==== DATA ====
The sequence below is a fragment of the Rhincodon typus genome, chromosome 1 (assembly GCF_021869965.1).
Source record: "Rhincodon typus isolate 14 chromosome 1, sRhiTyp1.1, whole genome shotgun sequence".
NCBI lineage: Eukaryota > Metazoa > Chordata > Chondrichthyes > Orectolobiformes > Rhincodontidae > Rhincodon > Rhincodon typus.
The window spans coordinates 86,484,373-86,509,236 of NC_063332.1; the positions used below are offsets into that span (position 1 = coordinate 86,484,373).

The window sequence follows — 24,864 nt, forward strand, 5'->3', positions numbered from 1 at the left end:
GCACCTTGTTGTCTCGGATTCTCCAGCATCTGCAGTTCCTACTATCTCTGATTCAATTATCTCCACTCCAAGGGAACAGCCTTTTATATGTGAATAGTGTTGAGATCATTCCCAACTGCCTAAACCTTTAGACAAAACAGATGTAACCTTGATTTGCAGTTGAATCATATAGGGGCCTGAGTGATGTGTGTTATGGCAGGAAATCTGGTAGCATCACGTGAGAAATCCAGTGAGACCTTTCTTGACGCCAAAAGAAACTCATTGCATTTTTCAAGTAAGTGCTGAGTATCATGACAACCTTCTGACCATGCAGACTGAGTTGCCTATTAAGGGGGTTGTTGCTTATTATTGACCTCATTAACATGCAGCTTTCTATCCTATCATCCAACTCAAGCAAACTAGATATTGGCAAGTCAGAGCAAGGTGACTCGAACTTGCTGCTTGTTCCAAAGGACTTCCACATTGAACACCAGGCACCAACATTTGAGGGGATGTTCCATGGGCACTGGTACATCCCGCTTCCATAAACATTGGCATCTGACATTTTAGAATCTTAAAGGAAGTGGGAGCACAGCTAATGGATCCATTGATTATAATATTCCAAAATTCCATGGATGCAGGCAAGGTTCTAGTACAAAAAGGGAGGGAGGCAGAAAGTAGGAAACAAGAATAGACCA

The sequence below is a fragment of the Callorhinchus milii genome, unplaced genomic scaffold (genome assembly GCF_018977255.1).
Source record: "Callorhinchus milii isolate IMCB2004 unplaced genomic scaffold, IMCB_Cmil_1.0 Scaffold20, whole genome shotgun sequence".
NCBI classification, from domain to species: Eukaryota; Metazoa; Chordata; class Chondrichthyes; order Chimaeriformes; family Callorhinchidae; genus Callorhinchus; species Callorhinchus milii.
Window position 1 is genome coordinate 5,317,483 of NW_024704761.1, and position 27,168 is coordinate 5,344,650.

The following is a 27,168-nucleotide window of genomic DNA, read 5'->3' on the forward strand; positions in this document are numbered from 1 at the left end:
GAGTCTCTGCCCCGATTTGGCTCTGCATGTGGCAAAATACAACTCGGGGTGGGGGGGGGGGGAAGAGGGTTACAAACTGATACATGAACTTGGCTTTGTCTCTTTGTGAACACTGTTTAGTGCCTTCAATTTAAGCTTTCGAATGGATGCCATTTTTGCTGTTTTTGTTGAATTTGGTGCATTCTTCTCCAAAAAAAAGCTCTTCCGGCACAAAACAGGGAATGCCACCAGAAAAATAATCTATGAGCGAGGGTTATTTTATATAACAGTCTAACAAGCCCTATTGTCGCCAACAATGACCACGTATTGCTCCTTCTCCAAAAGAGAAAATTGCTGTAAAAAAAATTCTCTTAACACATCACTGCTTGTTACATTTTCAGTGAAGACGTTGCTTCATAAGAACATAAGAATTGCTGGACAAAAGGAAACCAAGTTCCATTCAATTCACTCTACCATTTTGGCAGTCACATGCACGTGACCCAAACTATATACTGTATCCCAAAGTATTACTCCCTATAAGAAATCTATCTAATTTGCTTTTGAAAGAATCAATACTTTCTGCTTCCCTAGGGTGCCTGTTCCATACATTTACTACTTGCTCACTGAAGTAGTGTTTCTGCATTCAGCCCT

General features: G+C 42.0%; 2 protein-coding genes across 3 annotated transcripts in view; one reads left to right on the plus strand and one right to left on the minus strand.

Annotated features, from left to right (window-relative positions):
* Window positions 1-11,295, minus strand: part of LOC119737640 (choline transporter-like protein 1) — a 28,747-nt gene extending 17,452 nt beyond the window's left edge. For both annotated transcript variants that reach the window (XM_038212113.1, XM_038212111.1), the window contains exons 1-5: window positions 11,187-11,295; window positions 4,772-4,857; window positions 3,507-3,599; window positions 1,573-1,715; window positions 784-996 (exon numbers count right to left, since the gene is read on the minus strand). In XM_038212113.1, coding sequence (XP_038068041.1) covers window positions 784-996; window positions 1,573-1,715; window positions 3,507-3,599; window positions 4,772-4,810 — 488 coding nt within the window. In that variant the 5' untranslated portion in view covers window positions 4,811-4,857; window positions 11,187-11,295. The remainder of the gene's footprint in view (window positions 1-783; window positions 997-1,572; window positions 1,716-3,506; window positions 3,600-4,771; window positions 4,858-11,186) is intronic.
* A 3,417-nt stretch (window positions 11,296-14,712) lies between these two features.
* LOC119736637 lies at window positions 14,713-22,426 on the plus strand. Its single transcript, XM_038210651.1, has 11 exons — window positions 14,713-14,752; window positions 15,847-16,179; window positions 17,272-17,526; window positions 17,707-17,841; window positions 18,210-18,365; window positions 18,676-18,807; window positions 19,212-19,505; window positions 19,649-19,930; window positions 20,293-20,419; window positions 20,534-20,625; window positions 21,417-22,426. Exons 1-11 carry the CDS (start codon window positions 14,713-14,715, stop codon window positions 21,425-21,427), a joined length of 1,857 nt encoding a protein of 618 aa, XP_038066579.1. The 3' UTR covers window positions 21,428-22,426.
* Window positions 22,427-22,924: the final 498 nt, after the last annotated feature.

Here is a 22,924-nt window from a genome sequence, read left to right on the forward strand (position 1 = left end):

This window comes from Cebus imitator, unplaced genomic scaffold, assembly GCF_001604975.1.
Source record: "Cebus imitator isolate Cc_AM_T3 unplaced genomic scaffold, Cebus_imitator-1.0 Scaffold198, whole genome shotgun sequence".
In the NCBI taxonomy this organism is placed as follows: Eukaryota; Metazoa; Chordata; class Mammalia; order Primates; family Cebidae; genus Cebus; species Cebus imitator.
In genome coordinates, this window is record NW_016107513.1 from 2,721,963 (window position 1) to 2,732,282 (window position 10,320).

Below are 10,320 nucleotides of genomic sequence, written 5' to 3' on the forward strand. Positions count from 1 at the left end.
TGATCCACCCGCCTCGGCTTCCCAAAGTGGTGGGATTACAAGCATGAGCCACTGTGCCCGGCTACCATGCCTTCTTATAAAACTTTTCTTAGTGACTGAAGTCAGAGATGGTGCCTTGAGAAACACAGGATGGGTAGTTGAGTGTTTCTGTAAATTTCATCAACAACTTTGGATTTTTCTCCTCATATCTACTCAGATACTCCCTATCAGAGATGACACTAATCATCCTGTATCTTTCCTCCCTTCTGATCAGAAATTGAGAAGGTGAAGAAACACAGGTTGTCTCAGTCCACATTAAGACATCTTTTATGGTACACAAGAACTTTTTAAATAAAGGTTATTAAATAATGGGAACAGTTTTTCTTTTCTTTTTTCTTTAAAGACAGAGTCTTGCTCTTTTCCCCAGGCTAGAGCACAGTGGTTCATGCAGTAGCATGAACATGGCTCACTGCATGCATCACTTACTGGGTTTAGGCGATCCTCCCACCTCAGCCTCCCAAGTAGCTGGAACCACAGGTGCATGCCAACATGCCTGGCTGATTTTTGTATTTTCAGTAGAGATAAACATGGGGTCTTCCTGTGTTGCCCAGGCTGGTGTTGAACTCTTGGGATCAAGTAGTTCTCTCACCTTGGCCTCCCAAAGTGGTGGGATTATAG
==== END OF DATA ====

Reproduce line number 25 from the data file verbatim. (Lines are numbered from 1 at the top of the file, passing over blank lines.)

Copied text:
TGATCCACCCGCCTCGGCTTCCCAAAGTGGTGGGATTACAAGCATGAGCCACTGTGCCCGGCTACCATGCCTTCTTATAAAACTTTTCTTAGTGACTGAAGTCAGAGATGGTGCCTTGAGAAACACAGGATGGGTAGTTGAGTGTTTCTGTAAATTTCATCAACAACTTTGGATTTTTCTCCTCATATCTACTCAGATACTCCCTATCAGAGATGACACTAATCATCCTGTATCTTTCCTCCCTTCTGATCAGAAATTGAGAAGGTGAAGAAACACAGGTTGTCTCAGTCCACATTAAGACATCTTTTATGGTACACAAGAACTTTTTAAATAAAGGTTATTAAATAATGGGAACAGTTTTTCTTTTCTTTTTTCTTTAAAGACAGAGTCTTGCTCTTTTCCCCAGGCTAGAGCACAGTGGTTCATGCAGTAGCATGAACATGGCTCACTGCATGCATCACTTACTGGGTTTAGGCGATCCTCCCACCTCAGCCTCCCAAGTAGCTGGAACCACAGGTGCATGCCAACATGCCTGGCTGATTTTTGTATTTTCAGTAGAGATAAACATGGGGTCTTCCTGTGTTGCCCAGGCTGGTGTTGAACTCTTGGGATCAAGTAGTTCTCTCACCTTGGCCTCCCAAAGTGGTGGGATTATAG